My most satisfying moments are (fairly predictably) Gary Coatsworth’s goal at Welling in 1990 that confirmed Darlington’s promotion from the Conference and of course Chris Senior’s last gasp goal to win the FA Trophy final at Wembley in 2011.
What have been your most memorable matches?
There is one match that stands out in my memory above all others and that is the home game against Hartlepool on Easter Monday in 1982. Darlington came back from 2-1 down at half time to win 5-2 with four Alan Walsh goals.
Other matches that stand out in my memory are the two play off final defeats at Wembley against Plymouth and Peterborough, the FA Trophy Final win against Mansfield and of course the 1-0 win away at Welling to clinch promotion from the Conference in 1990.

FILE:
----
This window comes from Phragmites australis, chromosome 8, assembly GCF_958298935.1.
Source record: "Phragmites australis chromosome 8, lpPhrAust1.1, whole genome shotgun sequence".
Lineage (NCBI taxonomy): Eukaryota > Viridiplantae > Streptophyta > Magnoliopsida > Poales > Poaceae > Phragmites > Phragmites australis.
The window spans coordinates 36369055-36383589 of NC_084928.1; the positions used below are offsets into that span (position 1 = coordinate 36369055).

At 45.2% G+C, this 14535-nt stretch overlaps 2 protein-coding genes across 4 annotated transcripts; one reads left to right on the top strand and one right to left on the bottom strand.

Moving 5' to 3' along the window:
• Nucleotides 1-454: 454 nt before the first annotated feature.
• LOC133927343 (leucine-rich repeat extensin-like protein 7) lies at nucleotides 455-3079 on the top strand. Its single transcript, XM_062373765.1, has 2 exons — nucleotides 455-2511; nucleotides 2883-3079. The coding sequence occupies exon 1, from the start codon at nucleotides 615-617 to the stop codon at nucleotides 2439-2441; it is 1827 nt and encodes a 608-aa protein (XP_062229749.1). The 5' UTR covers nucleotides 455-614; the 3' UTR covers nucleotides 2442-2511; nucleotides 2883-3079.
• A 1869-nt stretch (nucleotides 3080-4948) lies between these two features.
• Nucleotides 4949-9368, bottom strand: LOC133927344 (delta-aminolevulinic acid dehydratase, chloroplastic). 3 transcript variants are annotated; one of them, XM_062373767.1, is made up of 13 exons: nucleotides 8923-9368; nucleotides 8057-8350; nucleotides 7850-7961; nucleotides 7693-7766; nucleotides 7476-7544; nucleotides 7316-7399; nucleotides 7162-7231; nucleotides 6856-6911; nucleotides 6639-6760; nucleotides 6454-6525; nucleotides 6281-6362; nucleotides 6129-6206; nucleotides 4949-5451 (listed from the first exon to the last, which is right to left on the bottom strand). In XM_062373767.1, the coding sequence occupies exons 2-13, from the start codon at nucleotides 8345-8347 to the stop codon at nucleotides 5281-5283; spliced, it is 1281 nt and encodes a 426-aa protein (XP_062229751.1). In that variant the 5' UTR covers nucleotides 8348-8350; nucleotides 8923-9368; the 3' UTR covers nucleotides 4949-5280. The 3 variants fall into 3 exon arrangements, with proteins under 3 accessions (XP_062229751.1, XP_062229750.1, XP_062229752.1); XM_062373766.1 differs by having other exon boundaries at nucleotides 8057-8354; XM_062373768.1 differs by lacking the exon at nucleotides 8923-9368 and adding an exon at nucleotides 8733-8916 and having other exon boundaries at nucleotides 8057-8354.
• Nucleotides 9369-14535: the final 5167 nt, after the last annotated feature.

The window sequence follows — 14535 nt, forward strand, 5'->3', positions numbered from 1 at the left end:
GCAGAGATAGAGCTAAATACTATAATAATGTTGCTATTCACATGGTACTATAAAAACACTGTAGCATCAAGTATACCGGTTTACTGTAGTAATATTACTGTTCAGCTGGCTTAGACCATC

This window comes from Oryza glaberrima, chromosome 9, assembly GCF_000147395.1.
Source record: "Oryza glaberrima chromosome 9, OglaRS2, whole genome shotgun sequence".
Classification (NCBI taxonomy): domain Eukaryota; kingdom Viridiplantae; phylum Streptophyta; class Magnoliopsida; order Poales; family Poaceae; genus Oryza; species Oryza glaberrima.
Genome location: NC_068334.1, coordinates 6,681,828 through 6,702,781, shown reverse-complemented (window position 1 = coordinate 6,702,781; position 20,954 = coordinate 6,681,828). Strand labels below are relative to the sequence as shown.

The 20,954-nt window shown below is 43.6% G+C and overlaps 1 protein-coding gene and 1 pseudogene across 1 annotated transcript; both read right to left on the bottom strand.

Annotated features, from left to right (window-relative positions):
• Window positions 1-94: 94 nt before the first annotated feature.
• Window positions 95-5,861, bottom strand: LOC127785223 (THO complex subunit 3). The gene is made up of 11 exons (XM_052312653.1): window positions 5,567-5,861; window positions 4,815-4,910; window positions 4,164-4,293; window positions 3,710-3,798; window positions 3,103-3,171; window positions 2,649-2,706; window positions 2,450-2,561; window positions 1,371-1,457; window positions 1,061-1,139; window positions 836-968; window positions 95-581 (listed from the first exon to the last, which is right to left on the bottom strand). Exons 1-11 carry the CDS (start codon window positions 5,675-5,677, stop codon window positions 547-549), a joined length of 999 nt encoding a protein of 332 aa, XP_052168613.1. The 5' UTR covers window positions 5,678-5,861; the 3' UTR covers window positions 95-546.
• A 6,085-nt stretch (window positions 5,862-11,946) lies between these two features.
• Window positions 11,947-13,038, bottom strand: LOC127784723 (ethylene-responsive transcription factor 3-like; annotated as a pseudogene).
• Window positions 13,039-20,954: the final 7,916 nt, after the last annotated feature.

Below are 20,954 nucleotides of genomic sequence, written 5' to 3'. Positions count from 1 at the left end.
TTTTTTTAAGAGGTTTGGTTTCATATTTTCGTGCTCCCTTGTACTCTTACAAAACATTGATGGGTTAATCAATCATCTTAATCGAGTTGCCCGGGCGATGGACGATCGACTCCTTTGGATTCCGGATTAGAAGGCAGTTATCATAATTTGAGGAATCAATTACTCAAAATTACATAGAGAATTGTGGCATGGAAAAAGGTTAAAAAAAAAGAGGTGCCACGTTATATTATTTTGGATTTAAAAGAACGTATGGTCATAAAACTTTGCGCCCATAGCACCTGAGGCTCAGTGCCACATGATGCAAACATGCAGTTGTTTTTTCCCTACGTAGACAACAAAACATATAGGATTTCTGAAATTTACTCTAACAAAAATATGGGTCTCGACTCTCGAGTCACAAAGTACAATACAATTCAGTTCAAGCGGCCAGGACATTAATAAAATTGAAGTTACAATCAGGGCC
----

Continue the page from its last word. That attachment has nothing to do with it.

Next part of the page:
What are your favourite away grounds?
I have lived in Cheshire for over 30 years and as member of DAFTS (Darlington Away Far Travelling Supporters), our favourite grounds are dictated by the quality of the real ale at nearby hostelries. On that basis, Macclesfield is high on the list as DAFTS have enjoyed some excellent trips there, and it has the added advantage of being not too far from my Cheshire home!
From the Football League days, which trips do you miss the most?
I don’t miss visits to any league ground in particular. If anything, I think I enjoy away trips more these days because they take me to some very pleasant towns and parts of the country that otherwise I probably wouldn’t get to visit. Some of them even have some very decent pubs. Whilst I was very unhappy with the way Darlington FC were relegated, like many of our fans, I have very much enjoyed our non-league odyssey over recent seasons.
Which Darlo occasions are the ones you would prefer to forget?